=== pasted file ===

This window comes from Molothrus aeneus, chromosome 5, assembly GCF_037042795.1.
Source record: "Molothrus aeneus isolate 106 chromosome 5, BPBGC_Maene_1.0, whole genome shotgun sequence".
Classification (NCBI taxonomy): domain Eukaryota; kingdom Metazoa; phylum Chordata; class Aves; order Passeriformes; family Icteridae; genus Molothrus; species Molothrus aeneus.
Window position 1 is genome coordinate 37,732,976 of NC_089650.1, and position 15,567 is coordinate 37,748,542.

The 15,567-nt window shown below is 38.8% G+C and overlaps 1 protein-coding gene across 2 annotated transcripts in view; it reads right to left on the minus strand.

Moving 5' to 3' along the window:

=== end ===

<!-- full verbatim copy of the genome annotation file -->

This window comes from Molothrus aeneus, chromosome 5, assembly GCF_037042795.1.
Source record: "Molothrus aeneus isolate 106 chromosome 5, BPBGC_Maene_1.0, whole genome shotgun sequence".
Classification (NCBI taxonomy): domain Eukaryota; kingdom Metazoa; phylum Chordata; class Aves; order Passeriformes; family Icteridae; genus Molothrus; species Molothrus aeneus.
Window position 1 is genome coordinate 37,732,976 of NC_089650.1, and position 15,567 is coordinate 37,748,542.

The 15,567-nt window shown below is 38.8% G+C and overlaps 1 protein-coding gene across 2 annotated transcripts in view; it reads right to left on the minus strand.

Moving 5' to 3' along the window: